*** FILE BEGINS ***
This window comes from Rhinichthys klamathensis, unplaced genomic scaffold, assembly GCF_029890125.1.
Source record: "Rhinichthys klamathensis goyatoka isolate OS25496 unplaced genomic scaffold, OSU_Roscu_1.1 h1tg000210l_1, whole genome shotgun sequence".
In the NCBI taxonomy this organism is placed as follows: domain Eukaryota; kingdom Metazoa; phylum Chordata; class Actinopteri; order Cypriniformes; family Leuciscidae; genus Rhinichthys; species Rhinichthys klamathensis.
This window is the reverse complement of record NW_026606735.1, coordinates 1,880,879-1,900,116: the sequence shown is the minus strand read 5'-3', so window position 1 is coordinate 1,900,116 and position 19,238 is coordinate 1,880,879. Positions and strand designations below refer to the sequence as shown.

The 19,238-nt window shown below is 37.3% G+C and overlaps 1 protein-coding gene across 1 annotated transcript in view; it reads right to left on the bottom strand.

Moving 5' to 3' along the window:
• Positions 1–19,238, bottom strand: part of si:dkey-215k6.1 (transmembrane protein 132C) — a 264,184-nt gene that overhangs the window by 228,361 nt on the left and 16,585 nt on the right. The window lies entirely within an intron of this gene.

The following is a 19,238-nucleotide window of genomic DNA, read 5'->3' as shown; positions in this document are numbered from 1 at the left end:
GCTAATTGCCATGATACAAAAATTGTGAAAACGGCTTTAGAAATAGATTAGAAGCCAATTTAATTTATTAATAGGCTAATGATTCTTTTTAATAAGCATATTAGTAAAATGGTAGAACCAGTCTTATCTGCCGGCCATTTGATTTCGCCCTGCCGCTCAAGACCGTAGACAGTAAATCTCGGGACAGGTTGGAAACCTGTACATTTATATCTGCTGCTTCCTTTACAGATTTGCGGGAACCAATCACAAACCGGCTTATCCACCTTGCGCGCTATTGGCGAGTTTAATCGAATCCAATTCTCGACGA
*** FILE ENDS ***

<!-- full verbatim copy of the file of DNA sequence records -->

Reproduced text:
This window comes from Rhinichthys klamathensis, unplaced genomic scaffold, assembly GCF_029890125.1.
Source record: "Rhinichthys klamathensis goyatoka isolate OS25496 unplaced genomic scaffold, OSU_Roscu_1.1 h1tg000210l_1, whole genome shotgun sequence".
In the NCBI taxonomy this organism is placed as follows: domain Eukaryota; kingdom Metazoa; phylum Chordata; class Actinopteri; order Cypriniformes; family Leuciscidae; genus Rhinichthys; species Rhinichthys klamathensis.
This window is the reverse complement of record NW_026606735.1, coordinates 1,880,879-1,900,116: the sequence shown is the minus strand read 5'-3', so window position 1 is coordinate 1,900,116 and position 19,238 is coordinate 1,880,879. Positions and strand designations below refer to the sequence as shown.

The 19,238-nt window shown below is 37.3% G+C and overlaps 1 protein-coding gene across 1 annotated transcript in view; it reads right to left on the bottom strand.

Moving 5' to 3' along the window:
• Positions 1–19,238, bottom strand: part of si:dkey-215k6.1 (transmembrane protein 132C) — a 264,184-nt gene that overhangs the window by 228,361 nt on the left and 16,585 nt on the right. The window lies entirely within an intron of this gene.

The following is a 19,238-nucleotide window of genomic DNA, read 5'->3' as shown; positions in this document are numbered from 1 at the left end:
GCTAATTGCCATGATACAAAAATTGTGAAAACGGCTTTAGAAATAGATTAGAAGCCAATTTAATTTATTAATAGGCTAATGATTCTTTTTAATAAGCATATTAGTAAAATGGTAGAACCAGTCTTATCTGCCGGCCATTTGATTTCGCCCTGCCGCTCAAGACCGTAGACAGTAAATCTCGGGACAGGTTGGAAACCTGTACATTTATATCTGCTGCTTCCTTTACAGATTTGCGGGAACCAATCACAAACCGGCTTATCCACCTTGCGCGCTATTGGCGAGTTTAATCGAATCCAATTCTCGACGA